One nozzle with twice the spray action

The advantages of modifying spray droplet trajectory by inclining the nozzles that produce them is not only well documented from trials, but also from widespread field experience.



Improved target coverage and better penetration of a dense crop canopy compared with sprays projected vertically make the use of angled sprays common practice and increasingly operators are angling nozzles both forwards and backwards to obtain two lots of coverage and two different droplet trajectories.


The latter approach can be achieved in two ways – by installing angled tips alternatively forwards and backwards across the boom and using a height setting that gives sufficient fan overlap for double spray coverage across the full width, or by fitting two vertical tips into a twin bayonet cap.


“The twin cap has its attractions because it caters for high volume applications and allows operators to mix and match tip sizes to achieve a particular working speed, pressure and volume combination,” notes Richard Riley of Altek International. “But for simplicity – and for a more compact installation – the single nozzle with two outlets is an attractive solution.”


A further advantage of this approach over alternating angled nozzles is that the boom can be set lower – which itself will have a positive impact on drift control – and the target treated with four overlapping sprays.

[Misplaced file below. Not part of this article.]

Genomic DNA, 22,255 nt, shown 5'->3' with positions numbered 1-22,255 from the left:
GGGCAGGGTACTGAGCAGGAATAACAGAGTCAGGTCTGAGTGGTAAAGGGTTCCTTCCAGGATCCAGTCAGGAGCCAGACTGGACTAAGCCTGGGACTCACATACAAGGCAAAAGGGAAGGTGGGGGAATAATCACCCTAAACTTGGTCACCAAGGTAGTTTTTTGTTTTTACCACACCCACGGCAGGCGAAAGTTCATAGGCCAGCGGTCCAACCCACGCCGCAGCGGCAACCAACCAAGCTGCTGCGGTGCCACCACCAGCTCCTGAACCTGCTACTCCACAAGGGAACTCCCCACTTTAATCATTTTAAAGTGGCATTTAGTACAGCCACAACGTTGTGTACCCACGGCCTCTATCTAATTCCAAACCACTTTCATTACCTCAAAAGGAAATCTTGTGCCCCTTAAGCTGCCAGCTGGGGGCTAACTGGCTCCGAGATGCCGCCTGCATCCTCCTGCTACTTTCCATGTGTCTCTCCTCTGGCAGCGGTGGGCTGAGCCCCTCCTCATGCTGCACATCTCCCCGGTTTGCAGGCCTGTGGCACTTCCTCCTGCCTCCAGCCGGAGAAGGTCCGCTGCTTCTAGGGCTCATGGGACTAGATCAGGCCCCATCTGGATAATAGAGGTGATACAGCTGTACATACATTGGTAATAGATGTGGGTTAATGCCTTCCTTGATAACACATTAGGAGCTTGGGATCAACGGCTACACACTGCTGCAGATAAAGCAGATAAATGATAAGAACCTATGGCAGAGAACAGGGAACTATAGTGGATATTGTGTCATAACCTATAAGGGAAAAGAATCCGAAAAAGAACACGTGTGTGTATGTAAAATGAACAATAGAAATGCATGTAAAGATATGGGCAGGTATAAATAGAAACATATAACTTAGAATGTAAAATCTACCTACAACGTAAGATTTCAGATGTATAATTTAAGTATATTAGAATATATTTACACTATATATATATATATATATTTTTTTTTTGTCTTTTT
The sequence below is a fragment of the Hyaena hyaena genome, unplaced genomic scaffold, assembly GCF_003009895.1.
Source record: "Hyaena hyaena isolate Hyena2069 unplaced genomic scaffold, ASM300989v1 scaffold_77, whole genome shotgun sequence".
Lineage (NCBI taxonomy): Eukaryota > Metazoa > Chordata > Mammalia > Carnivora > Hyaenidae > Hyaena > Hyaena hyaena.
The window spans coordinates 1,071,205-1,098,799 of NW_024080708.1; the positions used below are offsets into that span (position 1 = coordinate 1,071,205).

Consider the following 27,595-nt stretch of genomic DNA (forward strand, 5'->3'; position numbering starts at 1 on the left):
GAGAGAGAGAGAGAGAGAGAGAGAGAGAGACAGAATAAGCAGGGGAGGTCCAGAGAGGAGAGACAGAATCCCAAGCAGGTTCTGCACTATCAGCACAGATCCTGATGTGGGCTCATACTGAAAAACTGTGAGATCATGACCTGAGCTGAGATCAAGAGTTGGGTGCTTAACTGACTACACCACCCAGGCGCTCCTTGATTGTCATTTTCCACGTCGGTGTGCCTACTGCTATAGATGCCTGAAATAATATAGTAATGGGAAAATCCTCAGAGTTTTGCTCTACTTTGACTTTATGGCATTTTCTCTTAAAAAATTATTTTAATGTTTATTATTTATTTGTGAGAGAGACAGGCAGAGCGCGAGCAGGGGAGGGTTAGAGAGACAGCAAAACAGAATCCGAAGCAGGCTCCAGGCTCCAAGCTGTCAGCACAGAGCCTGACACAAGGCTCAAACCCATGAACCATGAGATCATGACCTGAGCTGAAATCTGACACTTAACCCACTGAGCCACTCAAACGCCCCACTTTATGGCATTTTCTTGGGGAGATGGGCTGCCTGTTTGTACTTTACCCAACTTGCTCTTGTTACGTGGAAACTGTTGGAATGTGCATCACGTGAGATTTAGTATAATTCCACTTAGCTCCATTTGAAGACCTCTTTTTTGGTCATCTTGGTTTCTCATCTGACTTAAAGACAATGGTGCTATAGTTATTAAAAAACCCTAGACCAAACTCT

As Altek is the newly-appointed UK distributor for the Lechler range of agricultural spray nozzles, Mr Riley welcomes the introduction of two additional sizes to Lechler’s IDK-T line-up. The IDK is the German manufacturer’s single outlet air inclusion tip, which mixes air and liquid to produce a relatively coarse spray with good drift control properties.


The IDK-T is the twin outlet version, which was initially introduced with ceramic tip inserts and last year became available as an all-plastic moulding.


“Ceramic is favoured by contractors and other high usage operators because of its durability, especially at the higher operating pressure used with air inclusion tips,” Mr Riley points out. “But it is more expensive: The IDK-T ceramic retails at £7.50 each compared with the polyoxymethtlene (POM) version at £5.50.”


The Lechler IDK-T is similar in appearance to the single outlet version and at just 8mm long is very compact. The ceramic model is available in 03, 04 and 05 sizes, while the POM version comes in those same sizes and the newly-introduced 02 and 025.


“Those will be welcome additions because they’re ideal for smaller sprayers not working too fast,” says Mr Riley. “It concerns some people, though, that the tips will be prone to blocking, as a result of incorrectly assuming that the outlet orifices of an 02 must be equivalent to an 01.


“But that’s not the case,” he assures. “The liquid is metered in the body of the nozzle through a hole equivalent to a conventional 02 tip and then divided between the two outlets; they merely form the spray pattern.”